It is hard to overstate the importance of segment reporting. The vast majority of listed companies that employ more than 1,000 people have more than one operating segment and much of the dialogue with investors revolves around these.
By definition, the profitability and prospects of the segments will vary over time, and understanding these trends is at the heart of much investment research. Unfortunately, the segment numbers are often much less robust than they seem and users are often unaware of these limitations.
The relevant standard, IFRS 8, Operating Segments, is relatively new and was, in my view, a huge improvement. The underlying aim is to align external reporting with the way the segments are managed, which is laudable, but this is also where the problems start.
Most companies now claim that there are synergies between their operating segments, not least to avoid the accusation that the head office serves no purpose. These ‘synergies’ are often actually shared costs and cross-subsidies, which are exceptionally hard to unpick, even for management.
Companies now claim that there are synergies between their operating segments, not least to avoid the accusation that the head office serves no purpose
Most larger companies have some form of matrix reporting to reflect operational complexity, whereas IFRS 8 in effect assumes that life is simple and one-dimensional.
For example, many truck companies also sell their engines for other purposes such as power generation and propelling small boats. The engines are all made in the same plant but the revenues are split by end market. Allocating R&D and production expenses across these segments is highly subjective. The profit reported by each segment will depend on private decisions about cost allocation.
Making and leasing
It gets more complex still when you look at companies with separate ‘making’ and leasing segments. The ‘making’ segment wants to book the profit immediately on sale, but the leasing segment has to spread the profits over the life of the lease, which typically requires a separate consolidation column. Who bears the residual value risk? Who is borrowing the money to fund the leasing?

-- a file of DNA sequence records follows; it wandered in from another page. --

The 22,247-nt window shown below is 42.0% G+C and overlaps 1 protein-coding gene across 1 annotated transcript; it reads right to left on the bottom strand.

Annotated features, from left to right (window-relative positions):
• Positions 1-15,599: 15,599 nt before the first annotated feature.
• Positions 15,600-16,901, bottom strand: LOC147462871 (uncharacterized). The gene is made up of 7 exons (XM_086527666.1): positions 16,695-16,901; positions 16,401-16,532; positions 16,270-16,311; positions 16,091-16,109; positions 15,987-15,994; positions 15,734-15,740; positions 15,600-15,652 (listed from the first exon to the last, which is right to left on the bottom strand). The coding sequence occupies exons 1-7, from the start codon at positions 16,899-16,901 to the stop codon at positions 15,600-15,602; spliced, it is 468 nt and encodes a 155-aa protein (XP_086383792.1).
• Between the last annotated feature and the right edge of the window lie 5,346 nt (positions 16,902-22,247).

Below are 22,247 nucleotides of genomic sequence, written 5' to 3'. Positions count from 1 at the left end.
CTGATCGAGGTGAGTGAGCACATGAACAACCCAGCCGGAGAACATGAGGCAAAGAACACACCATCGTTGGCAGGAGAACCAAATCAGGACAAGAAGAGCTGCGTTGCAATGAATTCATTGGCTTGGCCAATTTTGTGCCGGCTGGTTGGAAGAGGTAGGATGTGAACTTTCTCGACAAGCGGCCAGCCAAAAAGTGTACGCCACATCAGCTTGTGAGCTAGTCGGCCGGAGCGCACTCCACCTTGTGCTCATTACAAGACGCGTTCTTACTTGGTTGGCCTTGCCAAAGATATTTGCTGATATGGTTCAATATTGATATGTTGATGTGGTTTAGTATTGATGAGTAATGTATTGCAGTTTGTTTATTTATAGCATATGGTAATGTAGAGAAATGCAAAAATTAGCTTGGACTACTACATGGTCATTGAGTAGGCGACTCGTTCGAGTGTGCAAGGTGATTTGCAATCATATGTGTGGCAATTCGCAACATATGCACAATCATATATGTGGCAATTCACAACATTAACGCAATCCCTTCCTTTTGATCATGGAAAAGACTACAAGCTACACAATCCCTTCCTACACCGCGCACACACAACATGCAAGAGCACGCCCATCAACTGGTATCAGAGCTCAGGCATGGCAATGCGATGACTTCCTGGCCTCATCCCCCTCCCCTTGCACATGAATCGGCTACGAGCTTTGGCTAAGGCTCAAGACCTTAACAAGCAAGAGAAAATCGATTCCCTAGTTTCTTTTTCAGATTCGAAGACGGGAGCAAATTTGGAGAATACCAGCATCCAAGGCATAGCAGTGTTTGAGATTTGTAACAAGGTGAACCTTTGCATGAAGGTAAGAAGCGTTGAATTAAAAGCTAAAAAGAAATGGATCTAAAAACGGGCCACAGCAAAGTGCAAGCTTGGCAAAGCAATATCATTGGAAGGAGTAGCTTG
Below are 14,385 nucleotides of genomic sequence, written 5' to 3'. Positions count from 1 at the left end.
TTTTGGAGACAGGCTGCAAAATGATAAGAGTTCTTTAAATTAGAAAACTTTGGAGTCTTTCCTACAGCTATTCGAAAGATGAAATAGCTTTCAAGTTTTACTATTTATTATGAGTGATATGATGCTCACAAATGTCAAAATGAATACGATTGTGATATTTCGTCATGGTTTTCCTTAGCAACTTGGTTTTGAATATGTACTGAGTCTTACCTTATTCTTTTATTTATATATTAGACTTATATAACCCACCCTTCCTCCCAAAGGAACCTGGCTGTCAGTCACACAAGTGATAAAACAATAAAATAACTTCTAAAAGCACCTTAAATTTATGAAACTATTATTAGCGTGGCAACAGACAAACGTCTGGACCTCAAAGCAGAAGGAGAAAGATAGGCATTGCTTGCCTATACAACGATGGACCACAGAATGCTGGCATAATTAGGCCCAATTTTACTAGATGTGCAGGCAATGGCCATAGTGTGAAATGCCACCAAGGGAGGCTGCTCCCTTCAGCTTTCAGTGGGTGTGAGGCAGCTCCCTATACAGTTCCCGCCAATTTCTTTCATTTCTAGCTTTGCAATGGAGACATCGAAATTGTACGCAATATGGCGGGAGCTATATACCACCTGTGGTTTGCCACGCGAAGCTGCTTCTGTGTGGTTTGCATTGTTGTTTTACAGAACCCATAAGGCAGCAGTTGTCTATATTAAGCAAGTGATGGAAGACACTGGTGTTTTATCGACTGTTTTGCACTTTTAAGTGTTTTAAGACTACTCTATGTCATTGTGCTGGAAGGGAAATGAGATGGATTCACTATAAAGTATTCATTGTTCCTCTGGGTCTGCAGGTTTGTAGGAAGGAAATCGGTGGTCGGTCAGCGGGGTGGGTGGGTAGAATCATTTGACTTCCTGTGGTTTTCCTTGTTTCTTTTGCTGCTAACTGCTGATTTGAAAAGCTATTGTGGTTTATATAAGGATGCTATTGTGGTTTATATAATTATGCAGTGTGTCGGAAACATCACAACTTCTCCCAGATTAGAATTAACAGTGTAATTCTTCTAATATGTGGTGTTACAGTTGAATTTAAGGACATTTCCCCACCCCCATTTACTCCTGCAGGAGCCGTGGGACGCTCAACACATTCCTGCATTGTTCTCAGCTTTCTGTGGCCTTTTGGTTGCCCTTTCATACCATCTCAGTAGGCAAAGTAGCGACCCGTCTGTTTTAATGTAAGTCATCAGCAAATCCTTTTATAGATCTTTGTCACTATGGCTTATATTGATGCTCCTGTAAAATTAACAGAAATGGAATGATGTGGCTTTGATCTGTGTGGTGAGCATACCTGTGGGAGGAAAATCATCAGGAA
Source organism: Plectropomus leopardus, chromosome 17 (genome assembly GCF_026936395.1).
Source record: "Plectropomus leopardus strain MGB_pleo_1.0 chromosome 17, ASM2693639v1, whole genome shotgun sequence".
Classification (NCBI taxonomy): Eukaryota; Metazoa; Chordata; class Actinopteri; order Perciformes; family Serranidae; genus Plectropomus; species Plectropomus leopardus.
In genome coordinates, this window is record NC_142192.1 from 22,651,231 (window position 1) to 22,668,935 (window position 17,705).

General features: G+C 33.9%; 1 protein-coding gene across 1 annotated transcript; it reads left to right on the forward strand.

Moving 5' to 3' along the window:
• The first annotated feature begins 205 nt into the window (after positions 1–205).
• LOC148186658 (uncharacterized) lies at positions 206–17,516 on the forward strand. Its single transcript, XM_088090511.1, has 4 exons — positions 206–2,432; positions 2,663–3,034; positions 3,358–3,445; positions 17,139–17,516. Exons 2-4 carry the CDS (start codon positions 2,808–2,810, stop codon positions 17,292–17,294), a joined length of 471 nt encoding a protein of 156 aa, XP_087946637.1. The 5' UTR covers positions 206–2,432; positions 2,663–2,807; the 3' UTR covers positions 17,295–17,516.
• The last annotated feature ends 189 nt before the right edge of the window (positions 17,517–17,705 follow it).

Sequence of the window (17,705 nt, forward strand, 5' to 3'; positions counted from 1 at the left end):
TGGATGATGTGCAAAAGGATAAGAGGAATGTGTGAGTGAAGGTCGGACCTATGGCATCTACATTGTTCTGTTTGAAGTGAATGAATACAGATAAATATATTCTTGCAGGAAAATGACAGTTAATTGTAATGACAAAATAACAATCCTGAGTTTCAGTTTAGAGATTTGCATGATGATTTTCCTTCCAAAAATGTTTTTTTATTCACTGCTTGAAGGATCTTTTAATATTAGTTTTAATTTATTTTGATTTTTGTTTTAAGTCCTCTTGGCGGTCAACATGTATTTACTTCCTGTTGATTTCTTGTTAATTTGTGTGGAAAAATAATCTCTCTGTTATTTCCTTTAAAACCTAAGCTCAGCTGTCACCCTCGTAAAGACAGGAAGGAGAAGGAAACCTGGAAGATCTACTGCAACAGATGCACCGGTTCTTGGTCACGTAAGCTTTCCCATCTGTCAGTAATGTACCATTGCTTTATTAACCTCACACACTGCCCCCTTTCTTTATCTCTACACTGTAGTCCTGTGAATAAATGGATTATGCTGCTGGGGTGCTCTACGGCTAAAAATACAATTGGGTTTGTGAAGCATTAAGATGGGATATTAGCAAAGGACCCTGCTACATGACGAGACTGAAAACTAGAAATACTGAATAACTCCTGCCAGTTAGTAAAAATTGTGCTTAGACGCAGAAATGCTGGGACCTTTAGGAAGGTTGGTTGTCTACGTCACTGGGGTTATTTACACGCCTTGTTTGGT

Getting answers for questions like these is often impossible. In my experience, the ‘making’ profits are notional, the ‘leasing’ profits are provisional and the consolidation column will be largely opaque.
There is, though, an even bigger issue with segment reporting: corporate costs. It is extremely rare to find companies that report a separate number for corporate costs, even though this is permitted under the standard. I think that the real reason is embarrassment, especially for larger companies.
It is extremely rare to find companies that report a separate number for corporate costs. I think that the real reason is embarrassment
Corporate costs have a tendency to breed, like some form of progressive disease. Keeping a lid on them is really hard work, particularly for acquisitive companies. It’s much easier to sweep these things under the carpet by dumping them on the segments.
As an analyst, I occasionally got a true view of such costs when a segment was sold. The divested segment was often much more profitable than it seemed, and the legacy for the seller was one of my favourite bits of business-speak: stranded overheads, otherwise known as excessive costs. Large conglomerates are particularly susceptible to cost creep, which is one the many reasons that they are a dying breed.
The obvious temptation is to conclude that the standard was badly drafted, but for once I think this is unfair. Better disclosure for embedded leasing segments would be welcome but wouldn’t address the underlying issue of near-term subjectivity. And I cannot envisage any satisfactory way of separating corporate costs from genuine segment overheads.
I think it’s better to treat segment reporting as a starting point rather than a destination. Use the disclosure to have a better dialogue with management but don’t kid yourself that the numbers are especially representative.